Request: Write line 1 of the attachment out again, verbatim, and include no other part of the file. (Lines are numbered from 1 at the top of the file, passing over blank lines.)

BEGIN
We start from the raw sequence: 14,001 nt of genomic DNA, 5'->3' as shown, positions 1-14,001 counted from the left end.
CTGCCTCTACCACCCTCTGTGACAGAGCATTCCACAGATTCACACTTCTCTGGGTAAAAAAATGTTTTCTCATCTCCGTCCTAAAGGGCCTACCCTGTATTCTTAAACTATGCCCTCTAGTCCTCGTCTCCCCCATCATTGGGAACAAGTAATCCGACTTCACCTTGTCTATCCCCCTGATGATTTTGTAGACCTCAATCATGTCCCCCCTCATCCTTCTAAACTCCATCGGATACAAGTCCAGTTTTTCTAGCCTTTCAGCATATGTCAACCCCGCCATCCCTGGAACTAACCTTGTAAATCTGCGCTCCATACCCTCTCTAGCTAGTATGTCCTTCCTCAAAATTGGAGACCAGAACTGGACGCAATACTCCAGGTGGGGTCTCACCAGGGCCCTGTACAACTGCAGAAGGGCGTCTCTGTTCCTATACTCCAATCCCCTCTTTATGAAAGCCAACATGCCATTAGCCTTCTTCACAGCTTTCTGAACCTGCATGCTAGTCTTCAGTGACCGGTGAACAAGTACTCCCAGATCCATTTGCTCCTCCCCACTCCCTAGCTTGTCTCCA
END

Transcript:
We start from the raw sequence: 14,001 nt of genomic DNA, 5'->3' as shown, positions 1-14,001 counted from the left end.